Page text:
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A New Appreciation for My Analogue Pocket

Recently, my wife and I went to Iceland. In any situation where I’m traveling by plane, I make sure to also bring at least one handheld to play with. Usually, it’s a Nintendo Switch, but this time I brought along my Analogue Pocket. Over the last few months, I’ve been fooling around with it, specifically the OpenFPGA capabilities. It’s given me the chance to sample older games I wouldn’t be able to play otherwise, but I’ve also had the chance to play some “new” stuff too.

A white Analogue Pocket featuring the openFPGA logo

Playing things I couldn’t before

When I was younger, I wasn’t able to get my hands on a Sega Genesis or Super Nintendo. My first home console was a used Nintendo when the Super Nintendo was already in stores. I completely skipped that “generation” only getting into gaming more seriously during the Nintendo 64 and PlayStation era of the late 90s.

I’m not that knowledgeable about emulation, so the Analogue Pocket was my first experience with the concept of playing games not on their native platform. Thankfully though, getting the Pocket set up so you can play older games is actually incredibly easy. There are countless videos and written tutorials on the matter and some of the executables do all the work. These install the necessary “cores” to play all the supported platforms the Pocket can handle. You don’t have to install everything, but doing so is so easy there is no real reason not to.

The “tough” part is getting your hands on the games to play on the emulators. This is a touchy subject, so I’m going to try to avoid it as much as possible. For what it’s worth, I’m all for supporting creators when there are legitimate means to purchase their games. However, if there isn’t a fair and accessible way to do that, other means shouldn’t be frowned upon.

An screenshot from an early section of Hime's Quest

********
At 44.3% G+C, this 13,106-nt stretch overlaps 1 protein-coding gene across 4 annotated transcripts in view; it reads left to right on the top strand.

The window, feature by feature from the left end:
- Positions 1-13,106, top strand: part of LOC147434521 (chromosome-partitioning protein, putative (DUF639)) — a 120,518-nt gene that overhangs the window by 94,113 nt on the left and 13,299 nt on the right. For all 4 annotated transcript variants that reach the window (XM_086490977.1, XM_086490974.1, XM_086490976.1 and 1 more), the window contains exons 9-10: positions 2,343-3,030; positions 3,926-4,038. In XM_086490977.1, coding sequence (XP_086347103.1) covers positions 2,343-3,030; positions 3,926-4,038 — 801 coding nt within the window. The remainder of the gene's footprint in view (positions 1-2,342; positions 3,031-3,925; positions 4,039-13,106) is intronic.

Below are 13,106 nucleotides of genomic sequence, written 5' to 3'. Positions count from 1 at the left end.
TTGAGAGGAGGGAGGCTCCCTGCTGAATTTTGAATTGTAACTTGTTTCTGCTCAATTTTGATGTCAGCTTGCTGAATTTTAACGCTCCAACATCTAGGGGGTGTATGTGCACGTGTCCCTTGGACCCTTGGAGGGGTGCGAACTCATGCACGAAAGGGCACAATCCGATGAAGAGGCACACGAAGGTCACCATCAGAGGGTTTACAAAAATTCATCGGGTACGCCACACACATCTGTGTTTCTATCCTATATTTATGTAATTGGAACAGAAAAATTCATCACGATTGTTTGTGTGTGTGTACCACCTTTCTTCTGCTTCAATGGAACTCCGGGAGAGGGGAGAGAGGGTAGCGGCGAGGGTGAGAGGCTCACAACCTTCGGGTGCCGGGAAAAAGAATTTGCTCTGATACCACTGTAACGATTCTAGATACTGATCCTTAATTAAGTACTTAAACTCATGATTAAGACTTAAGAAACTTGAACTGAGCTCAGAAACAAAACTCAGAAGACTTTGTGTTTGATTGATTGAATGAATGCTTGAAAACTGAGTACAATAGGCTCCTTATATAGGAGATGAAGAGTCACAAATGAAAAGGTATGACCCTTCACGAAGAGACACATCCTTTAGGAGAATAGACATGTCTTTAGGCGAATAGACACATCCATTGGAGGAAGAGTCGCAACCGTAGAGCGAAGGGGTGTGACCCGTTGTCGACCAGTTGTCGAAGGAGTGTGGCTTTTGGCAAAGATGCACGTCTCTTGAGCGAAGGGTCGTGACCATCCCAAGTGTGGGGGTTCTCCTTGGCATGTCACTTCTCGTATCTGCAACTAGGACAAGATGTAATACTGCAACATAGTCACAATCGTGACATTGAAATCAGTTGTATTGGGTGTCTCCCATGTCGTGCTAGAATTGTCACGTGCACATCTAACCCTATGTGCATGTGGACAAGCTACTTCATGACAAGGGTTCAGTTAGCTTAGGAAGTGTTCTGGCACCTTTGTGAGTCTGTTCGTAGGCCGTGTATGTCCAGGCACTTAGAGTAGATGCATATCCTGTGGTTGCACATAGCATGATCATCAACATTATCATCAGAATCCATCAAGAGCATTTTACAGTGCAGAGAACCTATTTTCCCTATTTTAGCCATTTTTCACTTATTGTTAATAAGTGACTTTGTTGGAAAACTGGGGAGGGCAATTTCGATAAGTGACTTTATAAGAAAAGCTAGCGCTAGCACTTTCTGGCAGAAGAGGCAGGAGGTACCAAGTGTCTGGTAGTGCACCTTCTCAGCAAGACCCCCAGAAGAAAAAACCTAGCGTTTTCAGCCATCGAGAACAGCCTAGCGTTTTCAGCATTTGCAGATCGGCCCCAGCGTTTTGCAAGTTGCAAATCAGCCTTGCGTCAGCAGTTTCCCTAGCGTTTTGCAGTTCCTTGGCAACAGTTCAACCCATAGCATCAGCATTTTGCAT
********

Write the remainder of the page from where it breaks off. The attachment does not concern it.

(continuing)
Had Fun with Hime’s Quest

During my flight to Iceland, I played through the entirety of Hime’s Quest, a free game featuring the mascot of the Anime Streaming Service, Crunchyroll. This is an homage to Game Boy Color RPGs of the late ’90s, drawing heavily from Link’s Awakening. This isn’t a difficult game, nor is it very long. Most people should be able to complete it in a couple of hours. I managed to start and finish the game before landing in Iceland.

There are aspects of Hime’s Quest that I wish were a bit better. The length is on the shorter side, so I wish there was a bit more content. It also lacks a “New Game+” or the ability to explore the world after the credits. Although I finished the game, there was one part of the game I never managed to gain access to. There also appear to be some collectibles I missed, so it’s possible there were a few more things to discover that I just never got around to doing.

The “best” part about Hime’s Quest is definitely the low cost of entry. Not only is the game available as a free executable that anyone with access to a Game Boy Color emulator can play, but it’s also available in its entirety as a browser game. This isn’t even the only game released this way in 2023. McDonald’s released Grimace’s Birthday a few months back for free. While it didn’t keep my attention for very long, it still ended up being a nice treat to play on my Pocket.

The Bahamut Lagoon keyart

Those Japanese games we never saw in North America

When I got back into retro portable gaming a few years ago, I spent quite a bit importing Japanese Game Boy, Game Boy Color, and Game Boy Advance games because of their affordability. With my pocket and the ability to play emulated games, I’m now downloading games from older consoles that never were playable in North America.

I’m surprised at how much effort people have put into translating Japanese games into English. There have been a few I’ve downloaded, including Grandia: Parallel Trippers, Bahamut Lagoon, and Mother 3. It’s been a bit tough to find out which Japan-only games have been translated by fans, so it really is me going through retro threads on Reddit or watching YouTube videos to find more.

At GameSpot, one of my final pieces of content for the site was an extensive look at localization. While the process has been improved greatly over the last 10 years, it’s still incredible that so many games from the 80s and 90s have still never been translated for audiences in more regions. I’m hoping that companies like Square-Enix see the benefits of re-releasing their 90s catalog for more people to play. 

What’s Next?

With 2023 quickly coming to a close, I have a ton of games I’m playing and want/need to play. I’m still looking at what more I can do with the Analogue Pocket. While I doubt we’ll get more new cores (eg. Neo Geo Pocket) before the end of the year, I do plan on looking at some of the other games I can play on it, even if only to sample them before moving on to something else. I might have been critical of the unit when I finally got it last year, but I’m glad I’ve found meaningful use and hope it stays that way for a very long time.